A thorough medical, familial, and ophthalmic history (particularly surgical) is required for diagnosis. A thorough system evaluation may also aid in the identification of a systemic illness with ocular signs. Symptoms will vary based on the affected tissue. Acute anterior uveitis can be unilateral or bilateral, with symptoms including discomfort, impaired vision, photophobia, and circumlimbal injection (ciliary flush).

Due to posterior synechia (iris adhesions to the anterior lens capsule) development in anterior uveitis, the afflicted pupil may be constricted or irregular in shape as compared to the unaffected eye. Intermediate uveitis does not normally cause discomfort but might produce impaired vision and floaters, whereas posterior uveitis frequently causes vision loss and/or dysphotopsias. Panuveitis is typically characterized by a mix of all of these symptoms due to many parts of the eye being damaged at the same time.

Visual acuity tests, slit lamp biomicroscopy, intraocular pressure measurements, and a dilated eye exam should all be included in physical exams. Pinhole visual acuity is especially useful when the patient has forgotten their glasses at home or is suspected of having an uncorrected refractive defect. This is readily achieved by piercing a small hole through a styrofoam cup and having the patient read the visual acuity chart through that single hole. Due to optic nerve involvement, an afferent pupillary abnormality may also aid in the differential diagnosis.

Local or widespread ciliary flush may be noticed on slit lamp examination. Cells and flare are also expected in the anterior chamber. The term "cell" refers to a collection of white blood cells in the anterior chamber; the cells may be so dense that they have settled to form a white, dependent, hypopyon (layered white blood cells within the anterior chamber), indicating severe inflammation that should be evaluated by an ophthalmologist as soon as possible.

A fluorescein angiography (an eye dye-based imaging method) might detect vascular ferning (vascular leakage). In certain situations, inflammation can spread into the anterior chamber, making it difficult to distinguish between anterior and intermediate uveitis.

Posterior uveitis is characterized by retinal and choroid lesions, which may include localized chorioretinal spots, retinal whitening, retinal detachments, retinal vasculitis, and optic nerve edema. Ocular history, such as a recent intraocular operation, raises the possibility of retinal hemorrhages and vasculitis being caused by an infectious etiology.


Most Common Key Signs/Symptoms:

  • Anterior uveitis:

Symptoms: red, painful eye

Signs: anterior chamber cell and flare, posterior synechiae, keratic precipitates


  • Intermediate uveitis:

Symptoms: worsening floaters, decreased vision

Signs: vitreous cell and haze, snowballs, pars plana snowbank, cystoid macular edema


  • Posterior Uveitis:

Symptoms: worsening vision, visual field changes

Signs: chorioretinal lesions, retinal whitening, vascular sheathing


  • Panuveitis:

Symptoms: red, painful eye; severely depressed visual acuity; floaters

Signs: anterior chamber cell and flare, vitreous cell and haze, chorioretinal lesions, retinal whitening



Diagnosis of Uveitis

A laboratory workup is typically not required for the initial episode of anterior uveitis, but recurrence should warrant additional assessment. Because of the relationship with systemic disorders and the greater risk of permanent vision loss, intermediate, posterior, and panuveitis necessitate additional assessment with differential diagnosis-guided laboratory evaluation. If the patient has recurrent anterior uveitis, more testing may be required to rule out an underlying autoimmune or infectious condition.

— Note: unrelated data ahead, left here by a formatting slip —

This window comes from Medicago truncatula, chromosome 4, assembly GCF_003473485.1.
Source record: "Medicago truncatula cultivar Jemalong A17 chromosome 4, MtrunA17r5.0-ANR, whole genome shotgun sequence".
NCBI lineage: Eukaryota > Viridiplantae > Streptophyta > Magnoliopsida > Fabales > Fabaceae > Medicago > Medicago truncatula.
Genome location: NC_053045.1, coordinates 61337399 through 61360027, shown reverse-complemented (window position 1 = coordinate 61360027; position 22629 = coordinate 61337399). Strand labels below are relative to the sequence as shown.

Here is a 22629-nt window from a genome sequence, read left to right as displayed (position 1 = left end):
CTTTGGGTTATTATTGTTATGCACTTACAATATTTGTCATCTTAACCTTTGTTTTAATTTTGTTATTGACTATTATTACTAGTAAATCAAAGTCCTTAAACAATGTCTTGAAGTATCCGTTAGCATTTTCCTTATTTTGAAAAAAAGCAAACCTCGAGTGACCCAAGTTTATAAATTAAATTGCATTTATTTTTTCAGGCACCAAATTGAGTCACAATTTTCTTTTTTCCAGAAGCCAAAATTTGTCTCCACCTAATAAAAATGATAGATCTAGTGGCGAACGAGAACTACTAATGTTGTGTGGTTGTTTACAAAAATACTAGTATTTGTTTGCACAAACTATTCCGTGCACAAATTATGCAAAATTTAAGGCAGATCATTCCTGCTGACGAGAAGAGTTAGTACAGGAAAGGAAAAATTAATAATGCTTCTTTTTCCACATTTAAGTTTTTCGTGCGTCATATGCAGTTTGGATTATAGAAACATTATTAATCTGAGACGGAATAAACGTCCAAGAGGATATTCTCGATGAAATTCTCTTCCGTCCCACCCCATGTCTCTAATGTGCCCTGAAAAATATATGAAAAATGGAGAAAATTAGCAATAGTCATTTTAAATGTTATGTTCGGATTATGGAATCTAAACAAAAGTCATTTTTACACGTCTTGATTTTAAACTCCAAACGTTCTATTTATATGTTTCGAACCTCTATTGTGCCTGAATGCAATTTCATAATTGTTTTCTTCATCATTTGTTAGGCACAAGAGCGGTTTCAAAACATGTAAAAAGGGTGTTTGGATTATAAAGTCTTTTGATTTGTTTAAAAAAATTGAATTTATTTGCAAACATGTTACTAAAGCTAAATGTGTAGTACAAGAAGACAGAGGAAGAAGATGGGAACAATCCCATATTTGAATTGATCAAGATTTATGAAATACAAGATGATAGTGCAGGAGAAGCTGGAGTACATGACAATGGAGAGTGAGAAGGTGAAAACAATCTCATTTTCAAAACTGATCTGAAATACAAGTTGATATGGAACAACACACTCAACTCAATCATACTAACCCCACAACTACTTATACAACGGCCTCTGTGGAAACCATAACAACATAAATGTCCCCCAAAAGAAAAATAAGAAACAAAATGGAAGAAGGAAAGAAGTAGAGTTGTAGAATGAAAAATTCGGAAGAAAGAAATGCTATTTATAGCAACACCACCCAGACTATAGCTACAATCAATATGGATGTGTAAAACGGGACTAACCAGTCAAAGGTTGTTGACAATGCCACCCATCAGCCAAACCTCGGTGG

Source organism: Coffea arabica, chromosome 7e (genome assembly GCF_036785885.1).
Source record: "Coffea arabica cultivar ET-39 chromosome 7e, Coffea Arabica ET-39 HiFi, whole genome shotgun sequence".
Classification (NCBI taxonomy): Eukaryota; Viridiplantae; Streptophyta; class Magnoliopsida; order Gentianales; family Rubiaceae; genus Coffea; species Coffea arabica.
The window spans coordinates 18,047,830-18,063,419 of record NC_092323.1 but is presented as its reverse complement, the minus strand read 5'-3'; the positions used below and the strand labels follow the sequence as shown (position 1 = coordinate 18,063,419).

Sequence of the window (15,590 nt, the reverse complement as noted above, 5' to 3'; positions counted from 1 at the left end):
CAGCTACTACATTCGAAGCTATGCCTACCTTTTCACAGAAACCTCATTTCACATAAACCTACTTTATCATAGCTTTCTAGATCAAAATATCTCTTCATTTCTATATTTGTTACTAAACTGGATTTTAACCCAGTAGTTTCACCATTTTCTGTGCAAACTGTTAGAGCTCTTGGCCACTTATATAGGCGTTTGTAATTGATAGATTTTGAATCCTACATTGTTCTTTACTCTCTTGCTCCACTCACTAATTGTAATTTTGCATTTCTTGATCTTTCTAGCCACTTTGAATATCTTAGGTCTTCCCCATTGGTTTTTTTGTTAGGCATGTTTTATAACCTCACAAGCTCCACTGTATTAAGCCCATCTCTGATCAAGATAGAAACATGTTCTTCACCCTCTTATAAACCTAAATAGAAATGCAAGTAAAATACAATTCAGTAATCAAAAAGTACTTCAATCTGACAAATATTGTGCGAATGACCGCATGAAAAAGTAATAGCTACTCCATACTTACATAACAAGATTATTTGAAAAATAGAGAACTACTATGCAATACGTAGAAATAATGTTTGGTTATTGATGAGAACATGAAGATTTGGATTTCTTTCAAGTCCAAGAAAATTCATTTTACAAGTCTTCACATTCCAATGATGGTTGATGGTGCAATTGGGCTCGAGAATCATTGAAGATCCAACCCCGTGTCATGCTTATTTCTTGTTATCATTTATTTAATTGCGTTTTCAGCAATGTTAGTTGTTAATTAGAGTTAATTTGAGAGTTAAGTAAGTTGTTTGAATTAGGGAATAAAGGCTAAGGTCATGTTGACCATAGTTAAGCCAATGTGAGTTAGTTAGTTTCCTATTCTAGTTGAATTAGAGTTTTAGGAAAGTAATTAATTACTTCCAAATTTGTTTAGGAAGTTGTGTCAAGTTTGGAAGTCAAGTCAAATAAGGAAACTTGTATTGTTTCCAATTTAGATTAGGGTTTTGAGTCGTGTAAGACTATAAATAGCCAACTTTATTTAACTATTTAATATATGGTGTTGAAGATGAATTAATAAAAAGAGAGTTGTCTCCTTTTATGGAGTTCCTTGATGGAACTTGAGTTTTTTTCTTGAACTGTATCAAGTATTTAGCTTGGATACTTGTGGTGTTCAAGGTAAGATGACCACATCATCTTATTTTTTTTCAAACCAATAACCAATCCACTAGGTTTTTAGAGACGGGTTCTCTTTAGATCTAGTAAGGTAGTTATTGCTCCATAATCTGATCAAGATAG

Multiple sclerosis neuroimaging should be evaluated in the appropriate demographic population. Laboratory selection should be guided by the findings and other concomitant systemic symptoms. Syphilis is the "great masquerader" in the body, as it is everywhere else, and should be investigated in all cases of uveitis. 

Your child's ophthalmologist will use a special lens or light to inspect the interior of your child's eye and may prescribe additional tests to assist make a diagnosis. Among these tests are:

  • Blood tests
  • Skin tests
  • X-rays
  • Eye imaging, such as optical coherence tomography (OCT), a non-invasive imaging test that uses light waves take cross-section pictures of the retina



Management of Uveitis

Uveitis is a dangerous eye infection that can result in scarring of your child's eye. It must be addressed as quickly as feasible.

Steroids and topical cycloplegics are used to treat inflammation and discomfort. Any subsequent treatments are dependent on the linked processes. Anti-viral drugs, for example, are required in herpetic uveitis, but bactrim can be utilized in toxoplasmic chorioretinitis.

Antimetabolite, biologic, and other immunosuppressive drugs (e.g., methotrexate, azathioprine, mycophenolate, cyclosporine, adalimumab, and infliximab) are frequently required for chronic, non-infectious cases, particularly when accompanied with systemic inflammatory illnesses. These agents, however, should only be prescribed by physicians who have been particularly educated in their usage and are familiar with their side effect profile.

The most prevalent kind of uveitis, anterior uveitis, is treated with topical corticosteroids and cycloplegics. To avoid rebound inflammation, steroids should be reduced based on clinical response. Follow-up should be established to monitor for resolution of inflammation and to monitor IOP due to the possibility of a sudden increase in IOP with continued topical steroid treatment.

Cycloplegics, such as atropine or cyclogyl, are used to reduce discomfort by lowering ciliary body spasms and to avoid and/or lyse posterior synechiae (adhesions of the iris to the lens capsule). These drugs are normally used twice daily until the inflammation has subsided or has diminished greatly before being discontinued.

Treatment for intermediate, posterior, and panuveitis is even more complicated and should be led by ophthalmologists, especially uveitis experts, whenever feasible.


Differential Diagnosis

Differential Diagnosis for eye